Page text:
Since he has a name virtually unpronounceable in the Anglosphere, the great ethologist Irenäus Eibl-Eibesfeldt (1928-2018) is not nearly as well-known as he ought to be outside of specialist circles. German is also a language that is really hard to render idiomatically in English, so his many books take some getting into. That is a pity. They are first-rate, in the great tradition of Eugene Marais, Niko Tinbergen and Konrad Lorenz. See especially Ethology, the biology of behavior (1970) and Human Ethology (2007). How else would one uncover wonderful quotes like the following? Here the late Bill Charlesworth responds to Sherwood Washburn’s bog-standard and tiresome guilt-by-association stuff about sociobiology. It is a zinger.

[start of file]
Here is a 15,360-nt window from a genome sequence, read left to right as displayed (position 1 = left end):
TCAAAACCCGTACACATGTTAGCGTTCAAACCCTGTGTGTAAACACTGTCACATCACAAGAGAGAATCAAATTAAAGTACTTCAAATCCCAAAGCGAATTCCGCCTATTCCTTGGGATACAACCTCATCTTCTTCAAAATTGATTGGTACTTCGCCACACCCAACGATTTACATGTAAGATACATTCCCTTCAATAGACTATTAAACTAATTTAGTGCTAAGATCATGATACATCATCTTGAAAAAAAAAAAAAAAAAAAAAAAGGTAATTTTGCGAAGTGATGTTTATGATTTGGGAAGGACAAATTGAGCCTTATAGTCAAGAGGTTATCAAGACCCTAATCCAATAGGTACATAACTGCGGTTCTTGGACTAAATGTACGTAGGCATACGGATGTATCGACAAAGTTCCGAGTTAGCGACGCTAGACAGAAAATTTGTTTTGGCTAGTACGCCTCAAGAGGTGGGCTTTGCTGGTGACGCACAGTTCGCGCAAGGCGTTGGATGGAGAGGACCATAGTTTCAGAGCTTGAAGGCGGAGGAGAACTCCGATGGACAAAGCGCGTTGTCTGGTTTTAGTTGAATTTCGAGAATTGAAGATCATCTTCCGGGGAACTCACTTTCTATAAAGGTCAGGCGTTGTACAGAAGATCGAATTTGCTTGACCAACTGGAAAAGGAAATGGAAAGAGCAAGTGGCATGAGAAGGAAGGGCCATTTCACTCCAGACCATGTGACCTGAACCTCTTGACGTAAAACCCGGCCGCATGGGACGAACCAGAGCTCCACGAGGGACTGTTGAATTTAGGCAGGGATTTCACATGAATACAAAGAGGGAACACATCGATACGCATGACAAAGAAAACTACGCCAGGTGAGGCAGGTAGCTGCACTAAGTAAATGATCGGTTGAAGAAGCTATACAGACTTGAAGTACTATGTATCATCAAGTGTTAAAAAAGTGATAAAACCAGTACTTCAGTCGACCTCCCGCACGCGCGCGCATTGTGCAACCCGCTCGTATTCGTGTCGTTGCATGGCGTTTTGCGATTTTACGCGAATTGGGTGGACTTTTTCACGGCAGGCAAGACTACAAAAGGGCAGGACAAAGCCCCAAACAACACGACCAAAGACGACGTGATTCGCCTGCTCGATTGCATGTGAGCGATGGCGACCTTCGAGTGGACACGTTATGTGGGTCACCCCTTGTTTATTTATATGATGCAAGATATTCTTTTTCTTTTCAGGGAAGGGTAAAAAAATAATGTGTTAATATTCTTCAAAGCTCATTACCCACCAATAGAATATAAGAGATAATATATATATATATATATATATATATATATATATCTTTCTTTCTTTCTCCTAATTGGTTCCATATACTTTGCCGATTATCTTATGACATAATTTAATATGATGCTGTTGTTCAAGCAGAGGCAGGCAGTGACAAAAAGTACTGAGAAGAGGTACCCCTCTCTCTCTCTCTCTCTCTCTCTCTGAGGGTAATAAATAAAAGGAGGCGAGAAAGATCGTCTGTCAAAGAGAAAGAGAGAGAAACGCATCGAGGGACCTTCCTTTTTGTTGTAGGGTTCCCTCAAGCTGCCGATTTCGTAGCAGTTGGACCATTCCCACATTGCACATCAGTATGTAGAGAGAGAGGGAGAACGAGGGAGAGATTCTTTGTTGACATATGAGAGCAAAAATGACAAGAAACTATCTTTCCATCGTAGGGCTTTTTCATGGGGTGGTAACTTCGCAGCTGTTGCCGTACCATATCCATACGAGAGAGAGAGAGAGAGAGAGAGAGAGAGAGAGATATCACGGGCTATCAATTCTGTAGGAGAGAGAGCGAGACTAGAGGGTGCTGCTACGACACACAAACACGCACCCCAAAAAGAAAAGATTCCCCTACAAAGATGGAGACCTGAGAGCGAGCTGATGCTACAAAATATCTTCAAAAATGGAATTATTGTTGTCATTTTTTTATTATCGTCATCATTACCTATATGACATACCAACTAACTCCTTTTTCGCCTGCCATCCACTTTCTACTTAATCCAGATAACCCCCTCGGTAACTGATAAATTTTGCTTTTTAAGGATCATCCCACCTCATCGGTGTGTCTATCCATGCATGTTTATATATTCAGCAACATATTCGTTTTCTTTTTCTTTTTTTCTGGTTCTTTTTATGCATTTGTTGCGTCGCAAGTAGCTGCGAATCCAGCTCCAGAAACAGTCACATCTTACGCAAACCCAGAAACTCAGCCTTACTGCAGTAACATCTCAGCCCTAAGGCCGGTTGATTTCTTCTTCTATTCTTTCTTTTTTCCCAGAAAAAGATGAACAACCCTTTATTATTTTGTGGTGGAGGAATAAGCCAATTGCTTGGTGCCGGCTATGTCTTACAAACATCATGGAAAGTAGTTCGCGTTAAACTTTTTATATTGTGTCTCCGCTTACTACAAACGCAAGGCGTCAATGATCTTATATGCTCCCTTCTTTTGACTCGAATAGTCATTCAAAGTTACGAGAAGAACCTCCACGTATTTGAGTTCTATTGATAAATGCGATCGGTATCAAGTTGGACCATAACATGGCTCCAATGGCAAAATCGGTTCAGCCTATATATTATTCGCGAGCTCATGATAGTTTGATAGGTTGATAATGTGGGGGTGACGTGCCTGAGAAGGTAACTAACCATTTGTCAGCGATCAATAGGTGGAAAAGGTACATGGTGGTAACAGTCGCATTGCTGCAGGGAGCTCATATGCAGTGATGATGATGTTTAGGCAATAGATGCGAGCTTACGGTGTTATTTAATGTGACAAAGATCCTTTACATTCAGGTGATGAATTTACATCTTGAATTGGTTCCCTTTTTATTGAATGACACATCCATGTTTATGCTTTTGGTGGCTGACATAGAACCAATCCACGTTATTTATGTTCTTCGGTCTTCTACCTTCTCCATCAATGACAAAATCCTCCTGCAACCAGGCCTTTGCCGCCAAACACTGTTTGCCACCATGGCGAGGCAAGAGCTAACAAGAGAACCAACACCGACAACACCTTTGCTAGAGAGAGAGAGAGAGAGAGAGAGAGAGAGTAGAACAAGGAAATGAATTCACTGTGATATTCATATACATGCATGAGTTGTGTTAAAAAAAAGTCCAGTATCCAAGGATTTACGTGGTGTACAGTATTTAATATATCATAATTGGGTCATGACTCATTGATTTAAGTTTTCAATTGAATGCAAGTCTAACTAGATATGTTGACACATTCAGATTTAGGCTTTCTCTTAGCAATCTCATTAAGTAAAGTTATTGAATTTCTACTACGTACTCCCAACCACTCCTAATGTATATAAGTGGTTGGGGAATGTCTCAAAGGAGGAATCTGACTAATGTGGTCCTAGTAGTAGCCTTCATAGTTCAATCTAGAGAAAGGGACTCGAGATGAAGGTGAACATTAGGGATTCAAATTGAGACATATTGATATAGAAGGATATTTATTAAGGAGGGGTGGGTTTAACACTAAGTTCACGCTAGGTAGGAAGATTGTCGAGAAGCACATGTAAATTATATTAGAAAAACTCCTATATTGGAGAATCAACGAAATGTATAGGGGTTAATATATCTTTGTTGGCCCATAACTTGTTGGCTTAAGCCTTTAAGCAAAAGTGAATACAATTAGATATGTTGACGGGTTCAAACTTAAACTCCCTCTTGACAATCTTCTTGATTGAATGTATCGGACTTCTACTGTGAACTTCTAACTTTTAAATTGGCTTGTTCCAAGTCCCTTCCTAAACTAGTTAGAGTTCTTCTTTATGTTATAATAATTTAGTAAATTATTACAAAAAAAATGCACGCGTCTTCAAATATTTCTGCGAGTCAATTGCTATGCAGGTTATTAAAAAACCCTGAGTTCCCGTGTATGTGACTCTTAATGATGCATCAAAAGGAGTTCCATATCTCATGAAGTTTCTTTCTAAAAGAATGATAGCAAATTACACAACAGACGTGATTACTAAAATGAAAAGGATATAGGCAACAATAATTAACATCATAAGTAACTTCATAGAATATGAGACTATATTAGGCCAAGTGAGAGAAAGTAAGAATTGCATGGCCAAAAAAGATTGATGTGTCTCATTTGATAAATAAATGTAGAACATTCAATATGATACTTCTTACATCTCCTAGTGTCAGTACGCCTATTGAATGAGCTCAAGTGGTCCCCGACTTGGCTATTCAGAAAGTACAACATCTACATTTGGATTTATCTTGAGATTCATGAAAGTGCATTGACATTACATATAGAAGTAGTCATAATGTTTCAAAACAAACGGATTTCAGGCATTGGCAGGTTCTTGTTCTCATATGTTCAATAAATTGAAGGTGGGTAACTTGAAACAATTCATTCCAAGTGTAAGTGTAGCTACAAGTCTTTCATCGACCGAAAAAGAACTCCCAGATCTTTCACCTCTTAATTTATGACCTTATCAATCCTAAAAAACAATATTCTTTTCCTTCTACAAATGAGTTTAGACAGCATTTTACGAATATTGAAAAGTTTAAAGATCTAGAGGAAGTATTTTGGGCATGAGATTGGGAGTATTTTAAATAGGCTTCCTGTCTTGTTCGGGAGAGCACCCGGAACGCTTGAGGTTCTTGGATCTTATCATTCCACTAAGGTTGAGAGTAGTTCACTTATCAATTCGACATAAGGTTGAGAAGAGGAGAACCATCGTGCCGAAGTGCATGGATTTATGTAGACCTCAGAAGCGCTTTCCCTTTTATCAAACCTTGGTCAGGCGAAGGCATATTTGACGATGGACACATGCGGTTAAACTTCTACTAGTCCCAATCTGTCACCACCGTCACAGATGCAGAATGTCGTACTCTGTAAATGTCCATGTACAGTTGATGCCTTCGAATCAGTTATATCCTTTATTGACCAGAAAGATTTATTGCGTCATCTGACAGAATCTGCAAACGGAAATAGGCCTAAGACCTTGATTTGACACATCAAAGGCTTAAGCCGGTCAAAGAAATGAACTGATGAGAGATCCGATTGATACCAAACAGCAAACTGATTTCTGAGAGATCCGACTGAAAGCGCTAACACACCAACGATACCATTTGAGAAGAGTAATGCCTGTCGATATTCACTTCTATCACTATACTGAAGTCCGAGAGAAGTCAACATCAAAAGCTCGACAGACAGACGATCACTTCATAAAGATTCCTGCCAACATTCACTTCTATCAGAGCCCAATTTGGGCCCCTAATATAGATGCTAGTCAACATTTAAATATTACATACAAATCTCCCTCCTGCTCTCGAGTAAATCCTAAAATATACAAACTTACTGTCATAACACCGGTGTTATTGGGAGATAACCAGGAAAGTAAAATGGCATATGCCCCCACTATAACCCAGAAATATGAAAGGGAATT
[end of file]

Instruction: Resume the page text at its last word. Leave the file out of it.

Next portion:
Speaking of rhetoric, there should be an editorial rule that sentences associated with sociobiology, with efforts to “justify slavery, imperialism, racism, genocide, and to oppose equal rights or ERA” [a quote from S.L. Washburn] should always appear next to sentences associating environmentalist/learning theory, with efforts to justify propaganda, psychological terror, false advertisement, public indoctrination of hatred of foreigners, class enemies, minority groups, and so on and so on. Juxtaposing sociobiology and learning theory in this manner ought to show how unproductive it is to claim through innuendo or otherwise that science will lead to pseudoscience, will lead to man’s inhumanity to man: ergo no science. Actually, one could argue that since man is such a cultural/learning animal we should have greater fear of learning theory since learning has far more power over man’s behavior than genes. More specifically, if humans were not such learning animals, they would not learn all that Galton trash: ergo stop learning research so that bad guys will not use the data to teach the trash more effectively.William R. Charlesworth, “Comments on S.L. Washburn’s review of Kenneth Bock’s HUMAN NATURE AND HISTORY: A RESPONSE TO SOCIOBIOLOGY” Human Ethology Newsletter (Volume 3, Issue 3, September 1981, p.22)